“In the face of emerging cybersecurity challenges such as the widespread use of AI and deep fakes, people still have anxiety,” said Plaggemier. She asked the panel: “How can we help people feel empowered when it comes to keeping themselves safe online?”
Huisman advocated getting back to the basics. “Any football coach will tell you it’s all about blocking and tackling,” she said. “Keep your privacy settings on, change your passwords, make sure your internet connections are secure, use multi factor authentication.”
The evolution of how people protect themselves online has moved from basic passwords to two-factor authentication and password managers. The message from the panel was that cybersecurity is not event based, it is ongoing.
"Eventually, we will move to a password-less future," said Google's Bolton. "I think there's been a significant shift and I'm happy to see it. I've seen improvements in K-12 and higher education, but I think there needs to be more rigor.”
Panel members agreed that cybersecurity is becoming part of our culture and habits. They also said communication is essential if cybersecurity best practices are to be infused into the general population in ways that appeal to all age groups.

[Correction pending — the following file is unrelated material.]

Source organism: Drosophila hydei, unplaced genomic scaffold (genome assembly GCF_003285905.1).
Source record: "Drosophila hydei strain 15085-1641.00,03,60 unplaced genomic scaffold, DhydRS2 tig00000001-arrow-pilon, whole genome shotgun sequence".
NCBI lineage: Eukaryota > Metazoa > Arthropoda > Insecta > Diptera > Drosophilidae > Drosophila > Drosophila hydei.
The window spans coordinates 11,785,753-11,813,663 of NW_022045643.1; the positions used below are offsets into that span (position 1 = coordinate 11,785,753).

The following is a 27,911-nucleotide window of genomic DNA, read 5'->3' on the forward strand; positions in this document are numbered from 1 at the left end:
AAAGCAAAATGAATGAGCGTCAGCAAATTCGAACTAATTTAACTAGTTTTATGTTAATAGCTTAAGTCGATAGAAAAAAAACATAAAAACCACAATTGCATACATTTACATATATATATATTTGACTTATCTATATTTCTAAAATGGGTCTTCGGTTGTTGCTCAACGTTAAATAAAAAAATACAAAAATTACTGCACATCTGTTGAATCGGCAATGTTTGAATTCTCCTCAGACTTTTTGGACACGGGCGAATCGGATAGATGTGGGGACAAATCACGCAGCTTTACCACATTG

“I get phone calls from friends and family asking if something is a phishing attack,” said Waldron. “It’s becoming something personal that people can recognize.”
Malhotra said cybersecurity is like a team sport that requires communication awareness and reasonable transparency so people can learn from each other. She offered examples of how good collaboration between the public and private sectors can help enhance cybersecurity.
“First, share threat intelligence at different levels,” she said. Second, leverage each other's expertise. “Private sector companies often possess very deep technical expertise in areas of cyber security, and the public sector can provide legal regulatory frameworks,” she said. “Their combined strengths can be used to develop comprehensive and very effective big picture strategies.”
Finally, she advised organizations to spend time on research and innovation.
“Develop cutting edge technologies and offer and build solutions to counter cyberattacks and cyber threat,” she said. “By combining our strengths with each other, by combining our resources with each other, we can create a more resilient and secure digital ecosystem.”